Uncovering the genomes of sea turtles

April 12th, 2021

Flatback sea turtle (Natator depressus) nesting.. Credit: © Commonwealth of Australia (GBRMPA)

Environomics FSP director, Olly Berry, is part of a team who were awarded a grant from Revive & Restore to sequence the genomes of the five remaining sea turtle species whose genomes remain un-sequenced.

The seven extant sea turtle species inhabit all oceans except the polar regions and are classified as vulnerable to critically endangered by the IUCN. This is overwhelmingly due to human activities.

Recent developments in genomic analyses show significant promise for understanding key gaps in sea turtle conservation biology, including identifying origin of illegally traded sea turtle products, estimating population abundances for risk assessments, age determination, adaptive capacity under climate change, and identifying distinct population segments for management. However, a lack of genomic resources for this iconic group hampers these conservation efforts.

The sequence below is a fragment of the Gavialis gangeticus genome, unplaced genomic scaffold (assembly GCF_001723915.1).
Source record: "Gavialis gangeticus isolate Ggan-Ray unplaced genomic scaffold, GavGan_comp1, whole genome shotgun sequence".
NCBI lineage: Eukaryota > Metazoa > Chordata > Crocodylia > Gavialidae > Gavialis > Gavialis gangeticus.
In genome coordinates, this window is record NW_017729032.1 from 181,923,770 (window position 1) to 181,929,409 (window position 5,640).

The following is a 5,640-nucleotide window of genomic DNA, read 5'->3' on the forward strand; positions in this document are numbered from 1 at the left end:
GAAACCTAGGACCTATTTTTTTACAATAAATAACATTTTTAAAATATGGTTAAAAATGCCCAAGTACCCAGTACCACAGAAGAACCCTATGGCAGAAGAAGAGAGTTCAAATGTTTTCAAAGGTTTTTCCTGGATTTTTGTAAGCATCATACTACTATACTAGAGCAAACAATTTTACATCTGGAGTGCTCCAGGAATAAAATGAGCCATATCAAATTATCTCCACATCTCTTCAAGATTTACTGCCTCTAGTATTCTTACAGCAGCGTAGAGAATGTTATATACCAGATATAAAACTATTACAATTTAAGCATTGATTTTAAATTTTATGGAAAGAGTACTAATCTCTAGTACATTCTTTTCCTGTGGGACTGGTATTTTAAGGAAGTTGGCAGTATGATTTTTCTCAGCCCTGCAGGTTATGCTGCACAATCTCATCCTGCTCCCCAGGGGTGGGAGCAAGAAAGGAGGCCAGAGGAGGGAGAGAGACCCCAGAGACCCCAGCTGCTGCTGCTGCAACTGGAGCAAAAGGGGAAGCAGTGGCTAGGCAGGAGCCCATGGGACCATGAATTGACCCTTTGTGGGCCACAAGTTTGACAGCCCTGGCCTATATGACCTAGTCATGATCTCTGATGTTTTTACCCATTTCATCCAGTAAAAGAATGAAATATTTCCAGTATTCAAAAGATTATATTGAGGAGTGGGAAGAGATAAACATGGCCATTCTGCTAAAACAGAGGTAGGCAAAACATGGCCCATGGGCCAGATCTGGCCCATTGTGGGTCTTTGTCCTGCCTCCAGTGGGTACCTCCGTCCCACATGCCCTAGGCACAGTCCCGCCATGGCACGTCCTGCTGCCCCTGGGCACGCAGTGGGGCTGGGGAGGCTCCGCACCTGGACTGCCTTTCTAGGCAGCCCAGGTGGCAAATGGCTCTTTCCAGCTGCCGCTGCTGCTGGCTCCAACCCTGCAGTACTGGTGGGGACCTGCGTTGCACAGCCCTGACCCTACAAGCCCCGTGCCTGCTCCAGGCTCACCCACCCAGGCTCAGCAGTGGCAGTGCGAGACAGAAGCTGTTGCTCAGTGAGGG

The project will construct high quality, annotated reference genomes for all extant sea turtle species, including Australia’s flatback turtle, and underpin future applications of genomic tools for sea turtle management.